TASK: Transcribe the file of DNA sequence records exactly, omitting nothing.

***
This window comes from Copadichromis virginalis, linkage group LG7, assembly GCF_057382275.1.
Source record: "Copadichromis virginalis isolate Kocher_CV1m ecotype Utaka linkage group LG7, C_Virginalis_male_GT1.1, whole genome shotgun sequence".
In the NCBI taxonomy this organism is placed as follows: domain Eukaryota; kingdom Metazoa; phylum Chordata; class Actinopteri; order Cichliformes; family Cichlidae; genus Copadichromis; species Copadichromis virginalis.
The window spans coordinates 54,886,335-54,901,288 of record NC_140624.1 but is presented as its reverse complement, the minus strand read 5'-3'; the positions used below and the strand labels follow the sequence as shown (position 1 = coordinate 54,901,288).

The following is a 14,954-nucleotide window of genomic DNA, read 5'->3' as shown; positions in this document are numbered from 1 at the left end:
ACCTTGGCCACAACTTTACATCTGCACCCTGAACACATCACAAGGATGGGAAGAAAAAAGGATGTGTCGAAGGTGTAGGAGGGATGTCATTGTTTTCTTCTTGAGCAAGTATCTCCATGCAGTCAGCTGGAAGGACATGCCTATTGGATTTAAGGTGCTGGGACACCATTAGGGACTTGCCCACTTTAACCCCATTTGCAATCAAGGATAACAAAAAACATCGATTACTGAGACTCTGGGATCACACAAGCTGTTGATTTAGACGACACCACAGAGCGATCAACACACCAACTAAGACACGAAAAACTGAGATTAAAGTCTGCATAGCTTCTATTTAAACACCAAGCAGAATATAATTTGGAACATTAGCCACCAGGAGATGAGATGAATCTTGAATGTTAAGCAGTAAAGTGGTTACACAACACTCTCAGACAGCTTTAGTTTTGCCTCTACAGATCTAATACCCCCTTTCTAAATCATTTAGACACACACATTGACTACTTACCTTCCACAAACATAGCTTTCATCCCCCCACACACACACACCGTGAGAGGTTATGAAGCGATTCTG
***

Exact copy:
This window comes from Copadichromis virginalis, linkage group LG7, assembly GCF_057382275.1.
Source record: "Copadichromis virginalis isolate Kocher_CV1m ecotype Utaka linkage group LG7, C_Virginalis_male_GT1.1, whole genome shotgun sequence".
In the NCBI taxonomy this organism is placed as follows: domain Eukaryota; kingdom Metazoa; phylum Chordata; class Actinopteri; order Cichliformes; family Cichlidae; genus Copadichromis; species Copadichromis virginalis.
The window spans coordinates 54,886,335-54,901,288 of record NC_140624.1 but is presented as its reverse complement, the minus strand read 5'-3'; the positions used below and the strand labels follow the sequence as shown (position 1 = coordinate 54,901,288).

The following is a 14,954-nucleotide window of genomic DNA, read 5'->3' as shown; positions in this document are numbered from 1 at the left end:
ACCTTGGCCACAACTTTACATCTGCACCCTGAACACATCACAAGGATGGGAAGAAAAAAGGATGTGTCGAAGGTGTAGGAGGGATGTCATTGTTTTCTTCTTGAGCAAGTATCTCCATGCAGTCAGCTGGAAGGACATGCCTATTGGATTTAAGGTGCTGGGACACCATTAGGGACTTGCCCACTTTAACCCCATTTGCAATCAAGGATAACAAAAAACATCGATTACTGAGACTCTGGGATCACACAAGCTGTTGATTTAGACGACACCACAGAGCGATCAACACACCAACTAAGACACGAAAAACTGAGATTAAAGTCTGCATAGCTTCTATTTAAACACCAAGCAGAATATAATTTGGAACATTAGCCACCAGGAGATGAGATGAATCTTGAATGTTAAGCAGTAAAGTGGTTACACAACACTCTCAGACAGCTTTAGTTTTGCCTCTACAGATCTAATACCCCCTTTCTAAATCATTTAGACACACACATTGACTACTTACCTTCCACAAACATAGCTTTCATCCCCCCACACACACACACCGTGAGAGGTTATGAAGCGATTCTG